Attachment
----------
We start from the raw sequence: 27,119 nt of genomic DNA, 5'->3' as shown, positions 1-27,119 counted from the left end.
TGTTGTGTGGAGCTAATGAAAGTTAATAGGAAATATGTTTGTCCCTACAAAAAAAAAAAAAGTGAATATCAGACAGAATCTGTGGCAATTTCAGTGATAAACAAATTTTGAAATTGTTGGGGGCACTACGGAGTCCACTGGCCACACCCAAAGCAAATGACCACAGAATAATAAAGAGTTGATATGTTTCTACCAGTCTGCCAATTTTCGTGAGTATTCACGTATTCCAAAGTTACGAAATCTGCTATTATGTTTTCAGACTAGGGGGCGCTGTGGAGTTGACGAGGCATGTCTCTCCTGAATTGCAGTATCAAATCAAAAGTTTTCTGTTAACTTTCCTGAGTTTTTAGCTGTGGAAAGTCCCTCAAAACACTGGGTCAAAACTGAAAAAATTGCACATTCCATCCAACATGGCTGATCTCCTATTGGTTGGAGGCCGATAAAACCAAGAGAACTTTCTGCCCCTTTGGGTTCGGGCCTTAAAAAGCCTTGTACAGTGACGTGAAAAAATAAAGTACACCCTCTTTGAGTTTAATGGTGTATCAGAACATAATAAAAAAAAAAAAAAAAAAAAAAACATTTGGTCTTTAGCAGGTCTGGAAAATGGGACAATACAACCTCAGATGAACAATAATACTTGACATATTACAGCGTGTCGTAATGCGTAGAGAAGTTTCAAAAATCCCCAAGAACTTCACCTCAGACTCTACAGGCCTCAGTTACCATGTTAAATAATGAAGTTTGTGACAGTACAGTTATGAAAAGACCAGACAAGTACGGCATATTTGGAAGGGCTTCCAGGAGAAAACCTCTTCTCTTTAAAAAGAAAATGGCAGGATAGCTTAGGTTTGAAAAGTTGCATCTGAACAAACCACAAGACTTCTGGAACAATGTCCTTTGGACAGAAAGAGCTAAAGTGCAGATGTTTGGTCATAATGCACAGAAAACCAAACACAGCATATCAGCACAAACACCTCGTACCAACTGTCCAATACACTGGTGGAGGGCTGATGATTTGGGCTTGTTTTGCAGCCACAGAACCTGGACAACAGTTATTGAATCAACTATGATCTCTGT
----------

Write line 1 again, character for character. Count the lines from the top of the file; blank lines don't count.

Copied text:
We start from the raw sequence: 27,119 nt of genomic DNA, 5'->3' as shown, positions 1-27,119 counted from the left end.